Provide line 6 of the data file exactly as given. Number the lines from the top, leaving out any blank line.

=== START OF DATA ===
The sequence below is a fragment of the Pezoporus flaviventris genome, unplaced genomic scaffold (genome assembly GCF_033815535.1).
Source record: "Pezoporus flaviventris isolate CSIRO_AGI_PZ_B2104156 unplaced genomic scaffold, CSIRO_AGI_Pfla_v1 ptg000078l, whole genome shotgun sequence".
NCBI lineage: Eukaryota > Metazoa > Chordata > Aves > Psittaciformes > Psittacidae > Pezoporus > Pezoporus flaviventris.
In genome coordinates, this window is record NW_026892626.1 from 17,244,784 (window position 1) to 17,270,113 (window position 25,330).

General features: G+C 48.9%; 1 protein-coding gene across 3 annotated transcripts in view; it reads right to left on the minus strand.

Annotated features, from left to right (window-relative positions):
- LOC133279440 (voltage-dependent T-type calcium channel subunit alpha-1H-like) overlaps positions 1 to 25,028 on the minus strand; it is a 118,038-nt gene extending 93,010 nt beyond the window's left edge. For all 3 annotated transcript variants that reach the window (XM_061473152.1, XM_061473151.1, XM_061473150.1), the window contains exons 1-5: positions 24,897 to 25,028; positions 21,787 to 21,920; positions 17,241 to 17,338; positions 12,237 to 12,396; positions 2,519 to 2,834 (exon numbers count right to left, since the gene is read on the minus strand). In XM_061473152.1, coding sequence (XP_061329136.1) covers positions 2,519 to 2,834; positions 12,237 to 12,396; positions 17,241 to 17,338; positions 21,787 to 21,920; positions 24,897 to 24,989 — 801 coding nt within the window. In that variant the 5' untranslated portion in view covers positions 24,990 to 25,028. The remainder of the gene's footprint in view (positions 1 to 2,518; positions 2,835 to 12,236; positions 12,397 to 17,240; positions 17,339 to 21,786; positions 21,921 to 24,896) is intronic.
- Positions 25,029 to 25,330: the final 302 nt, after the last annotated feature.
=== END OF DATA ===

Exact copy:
Annotated features, from left to right (window-relative positions):